In search of a good death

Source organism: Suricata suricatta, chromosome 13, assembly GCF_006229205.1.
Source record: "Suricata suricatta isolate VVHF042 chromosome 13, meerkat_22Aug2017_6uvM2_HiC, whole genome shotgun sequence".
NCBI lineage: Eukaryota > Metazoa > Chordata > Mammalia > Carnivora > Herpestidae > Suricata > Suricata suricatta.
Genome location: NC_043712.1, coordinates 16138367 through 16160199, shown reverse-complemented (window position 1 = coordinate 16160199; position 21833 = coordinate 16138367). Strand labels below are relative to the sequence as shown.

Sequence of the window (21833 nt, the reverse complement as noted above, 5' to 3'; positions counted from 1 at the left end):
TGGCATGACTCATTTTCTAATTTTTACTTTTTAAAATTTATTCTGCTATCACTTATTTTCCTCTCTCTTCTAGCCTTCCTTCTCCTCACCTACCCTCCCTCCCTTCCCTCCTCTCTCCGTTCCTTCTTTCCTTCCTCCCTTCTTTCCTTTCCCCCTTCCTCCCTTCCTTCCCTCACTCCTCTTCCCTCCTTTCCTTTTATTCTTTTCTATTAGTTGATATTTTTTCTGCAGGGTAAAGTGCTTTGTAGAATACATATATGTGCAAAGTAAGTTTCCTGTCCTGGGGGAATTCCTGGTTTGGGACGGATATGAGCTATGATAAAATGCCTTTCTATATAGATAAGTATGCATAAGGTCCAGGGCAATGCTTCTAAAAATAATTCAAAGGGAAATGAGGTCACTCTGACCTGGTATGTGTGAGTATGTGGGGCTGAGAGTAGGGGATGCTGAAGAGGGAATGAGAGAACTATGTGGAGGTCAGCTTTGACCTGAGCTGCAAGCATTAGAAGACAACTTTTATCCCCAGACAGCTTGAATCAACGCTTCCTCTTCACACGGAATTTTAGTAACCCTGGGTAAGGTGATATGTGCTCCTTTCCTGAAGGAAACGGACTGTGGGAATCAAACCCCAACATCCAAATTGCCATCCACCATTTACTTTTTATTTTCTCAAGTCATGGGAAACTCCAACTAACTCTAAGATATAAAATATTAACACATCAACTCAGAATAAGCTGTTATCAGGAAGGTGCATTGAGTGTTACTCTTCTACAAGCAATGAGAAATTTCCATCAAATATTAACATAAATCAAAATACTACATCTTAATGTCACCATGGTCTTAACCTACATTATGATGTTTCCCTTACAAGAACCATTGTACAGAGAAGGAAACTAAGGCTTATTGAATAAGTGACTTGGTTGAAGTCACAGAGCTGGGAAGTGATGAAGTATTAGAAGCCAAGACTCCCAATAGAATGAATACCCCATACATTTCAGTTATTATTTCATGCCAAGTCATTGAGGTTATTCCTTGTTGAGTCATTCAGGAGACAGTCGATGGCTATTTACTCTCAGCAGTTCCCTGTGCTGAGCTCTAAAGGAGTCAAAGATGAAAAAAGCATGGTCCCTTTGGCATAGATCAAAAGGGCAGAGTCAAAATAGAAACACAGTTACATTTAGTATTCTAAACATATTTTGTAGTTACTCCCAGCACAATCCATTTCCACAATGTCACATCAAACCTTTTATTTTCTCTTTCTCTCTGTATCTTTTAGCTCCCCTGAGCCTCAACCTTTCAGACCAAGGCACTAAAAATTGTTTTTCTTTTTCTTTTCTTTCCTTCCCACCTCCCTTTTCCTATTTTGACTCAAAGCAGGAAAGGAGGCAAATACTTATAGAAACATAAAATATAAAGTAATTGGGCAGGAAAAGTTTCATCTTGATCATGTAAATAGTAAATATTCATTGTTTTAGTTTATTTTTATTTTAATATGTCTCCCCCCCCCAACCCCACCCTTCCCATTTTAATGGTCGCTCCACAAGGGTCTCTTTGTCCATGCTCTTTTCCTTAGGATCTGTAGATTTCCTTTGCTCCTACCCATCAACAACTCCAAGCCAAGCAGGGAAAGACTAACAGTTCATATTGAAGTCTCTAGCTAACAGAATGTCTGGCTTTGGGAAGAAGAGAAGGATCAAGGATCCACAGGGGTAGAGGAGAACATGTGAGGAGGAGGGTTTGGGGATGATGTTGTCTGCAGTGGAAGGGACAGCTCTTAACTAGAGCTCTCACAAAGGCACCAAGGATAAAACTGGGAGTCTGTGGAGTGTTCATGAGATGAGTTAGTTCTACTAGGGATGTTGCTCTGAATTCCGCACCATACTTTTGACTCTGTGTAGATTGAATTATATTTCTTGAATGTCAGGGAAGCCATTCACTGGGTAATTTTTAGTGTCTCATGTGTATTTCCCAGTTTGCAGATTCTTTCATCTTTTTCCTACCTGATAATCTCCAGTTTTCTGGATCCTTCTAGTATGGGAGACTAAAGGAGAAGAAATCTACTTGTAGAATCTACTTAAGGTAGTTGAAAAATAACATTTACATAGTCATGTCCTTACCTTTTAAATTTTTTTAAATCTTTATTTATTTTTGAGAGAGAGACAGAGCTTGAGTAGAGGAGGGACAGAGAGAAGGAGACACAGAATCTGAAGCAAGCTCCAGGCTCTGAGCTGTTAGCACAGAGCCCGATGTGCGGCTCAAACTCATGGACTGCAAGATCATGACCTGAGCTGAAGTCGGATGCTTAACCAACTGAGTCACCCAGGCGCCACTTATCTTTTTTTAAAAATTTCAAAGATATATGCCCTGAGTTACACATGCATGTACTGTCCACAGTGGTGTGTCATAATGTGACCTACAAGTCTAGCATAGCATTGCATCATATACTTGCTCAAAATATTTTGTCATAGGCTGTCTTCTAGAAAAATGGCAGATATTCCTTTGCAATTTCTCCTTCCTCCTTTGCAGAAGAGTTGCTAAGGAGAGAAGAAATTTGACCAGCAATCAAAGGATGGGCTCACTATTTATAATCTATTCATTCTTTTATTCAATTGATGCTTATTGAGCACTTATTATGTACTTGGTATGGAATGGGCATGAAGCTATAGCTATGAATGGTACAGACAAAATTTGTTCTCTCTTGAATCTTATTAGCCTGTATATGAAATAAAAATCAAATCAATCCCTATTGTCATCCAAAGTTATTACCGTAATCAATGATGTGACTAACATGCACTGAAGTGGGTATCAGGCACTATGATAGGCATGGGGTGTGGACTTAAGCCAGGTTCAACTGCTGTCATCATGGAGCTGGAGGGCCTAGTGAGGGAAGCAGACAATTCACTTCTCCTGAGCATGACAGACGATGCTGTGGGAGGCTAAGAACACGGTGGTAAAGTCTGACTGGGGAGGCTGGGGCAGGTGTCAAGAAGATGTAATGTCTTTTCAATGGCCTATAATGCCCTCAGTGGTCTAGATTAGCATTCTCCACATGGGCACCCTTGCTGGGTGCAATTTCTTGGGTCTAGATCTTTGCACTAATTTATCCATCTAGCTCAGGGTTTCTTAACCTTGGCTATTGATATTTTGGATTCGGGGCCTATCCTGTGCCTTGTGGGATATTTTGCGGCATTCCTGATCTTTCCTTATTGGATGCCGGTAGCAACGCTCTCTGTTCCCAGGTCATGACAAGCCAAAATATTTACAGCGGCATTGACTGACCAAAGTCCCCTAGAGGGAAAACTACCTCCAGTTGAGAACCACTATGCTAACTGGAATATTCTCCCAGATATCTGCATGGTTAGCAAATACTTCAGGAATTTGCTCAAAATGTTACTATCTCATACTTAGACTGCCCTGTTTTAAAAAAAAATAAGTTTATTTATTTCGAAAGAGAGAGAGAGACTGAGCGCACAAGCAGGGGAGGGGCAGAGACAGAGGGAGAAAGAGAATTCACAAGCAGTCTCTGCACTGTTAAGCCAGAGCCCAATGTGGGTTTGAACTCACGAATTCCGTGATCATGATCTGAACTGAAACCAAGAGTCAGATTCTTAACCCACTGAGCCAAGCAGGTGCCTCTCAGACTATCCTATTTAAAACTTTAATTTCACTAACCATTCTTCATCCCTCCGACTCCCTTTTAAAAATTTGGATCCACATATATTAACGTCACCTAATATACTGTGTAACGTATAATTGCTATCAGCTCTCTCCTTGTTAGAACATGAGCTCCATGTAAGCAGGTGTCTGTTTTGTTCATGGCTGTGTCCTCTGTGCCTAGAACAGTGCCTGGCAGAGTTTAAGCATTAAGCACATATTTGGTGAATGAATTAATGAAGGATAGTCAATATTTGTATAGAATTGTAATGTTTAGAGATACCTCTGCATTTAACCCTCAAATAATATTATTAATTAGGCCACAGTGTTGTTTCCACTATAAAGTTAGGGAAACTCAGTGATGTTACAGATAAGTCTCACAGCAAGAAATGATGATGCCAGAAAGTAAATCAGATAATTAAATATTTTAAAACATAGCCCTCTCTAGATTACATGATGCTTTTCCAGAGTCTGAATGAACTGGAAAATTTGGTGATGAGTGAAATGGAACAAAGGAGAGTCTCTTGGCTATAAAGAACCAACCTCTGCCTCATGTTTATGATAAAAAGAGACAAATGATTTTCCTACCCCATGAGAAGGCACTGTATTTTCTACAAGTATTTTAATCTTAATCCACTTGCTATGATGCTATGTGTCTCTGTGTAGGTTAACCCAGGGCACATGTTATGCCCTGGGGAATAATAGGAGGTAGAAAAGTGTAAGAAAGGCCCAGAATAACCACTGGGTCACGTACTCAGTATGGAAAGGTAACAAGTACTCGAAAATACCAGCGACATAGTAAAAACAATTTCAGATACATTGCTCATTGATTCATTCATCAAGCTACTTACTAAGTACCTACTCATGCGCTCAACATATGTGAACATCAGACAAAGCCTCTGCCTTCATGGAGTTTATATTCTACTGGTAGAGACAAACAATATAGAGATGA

The case of Terri Schiavo has prompted a passionate and personal debate. If we can stop for just a minute and consider what we might learn from this tragic saga, perhaps some good can come from it.Advances in medical technology have allowed terminally ill and permanently unconscious patients to be kept alive much longer than ever before. About three quarters of Americans die in hospitals or medical facilities where overly aggressive treatment is common. Although surveys show that 90 percent of Americans hope to die at home, only 20 percent get their wish. The majority die in hospitals. Only 17 percent die in hospice care, where the focus is on keeping the patient comfortable rather than prolonging life. Many terminally ill people do not want aggressive treatment that merely postpones death, so there is a need for doctors, patients and families to make decisions about when a life should end. Advance Directives can help. What is an Advance Directive?”Advance Directive” is a general term that gives your doctor and caregivers instructions about your future medical care if you become unable to make medical decisions for yourself. In Colorado, the following kinds of advance directives are recognized: the Living Will, the Medical Durable Power of Attorney, the CPR directive, and Five Wishes. A Living Will (which applies only in cases of injury, disease or illness which is not curable or reversible and is judged to be terminal), is a document you sign telling your doctor not to use artificial life support measures, which will serve only to postpone the moment of death. In Colorado, your Living Will does not go into effect until two doctors agree in writing that you have a terminal condition. Two witnesses must sign your Living Will. The following cannot witness or sign a Living Will: patients in the facility where you are receiving care, any employee of that facility, any doctor or doctor’s employee, your creditors or people who may inherit your money or property. But here is the good news: a Lawyer is NOT necessary to draw up an advance directive, unless you have a specific legal question. A Medical Durable Power of Attorney is a document you sign naming someone (called a proxy) to make your health care decisions for you if you become unable to do so. A Medical Durable Power of Attorney can become effective immediately, or you can make it effective only when you become unable to make your own medical decisions. You can appoint anyone to be your proxy as long as that person is at least 18 years old, mentally competent and willing to be your agent. Cardio Pulmonary Resuscitation (CPR) Directive allows you or your proxy to refuse resuscitation. If you have a CPR or DNR (Do Not Resuscitate) Directive and your heart and/or lungs stop or malfunction, then paramedics and doctors, emergency personnel or others, will not try to press on your chest or use breathing tubes, electric shock or other procedures to get your heart and/or lungs working again. DNR orders are written by a physician when, in a physician’s judgment, and after consultation with the patient and/or proxy, resuscitation would not be appropriate. The Five Wishes document lets your family and doctors know:1. Which person you want to make health care decisions for you when you can’t make them.2. The kind of medical treatment you want or don’t want.3. How comfortable you want to be.4. How you want people to treat you.5. What you want your loved ones to know.It is important to note that you may cancel or change an advance directive at any time. However, you should inform your family, your doctor, your proxy and anyone who has copies of these documents that they have been cancelled or changed.Advance-care medical planning is more common now than it was five years ago. But more people should be doing it. Some people wait until they are hospitalized, but a sudden illness such as a stroke may make one too ill to execute an advance directive just when it is most important that it be in place. Do not complete an Advance Directive before you are sure what you want it to say, and discuss your responses with your physician, family and proxy. Try to be as specific as possible review your advance directives regularly and make sure they express your wishes clearly. Keep a card in your wallet stating that you have advance directives (and where to find them). Give a copy to your physician to be kept as part of your medical records and also give copies to relatives or friends and proxies who are likely to be notified in an emergency. Most important, keep one available in your place of residence. It should be mentioned that, in Colorado, if there are no advance directives in place, decisions are made by “a consensus of interested persons.”You can download state-specific advance directive documents at nhpco.org, and apply for the Five Wishes document at agingwithdignity.org. You can obtain a free copy of the pamphlet “Your Right to make Health Care Decisions,” which includes forms for a Living Will and a Medical Durable Power of Attorney at cha.com. VTDaphne Slevin is a long-time local and a member of the Mountain Hospice Voluntary Advisory Committee. She can be reached for comment through The Vail Trail by writing Tom Boyd at firstname.lastname@example.org.
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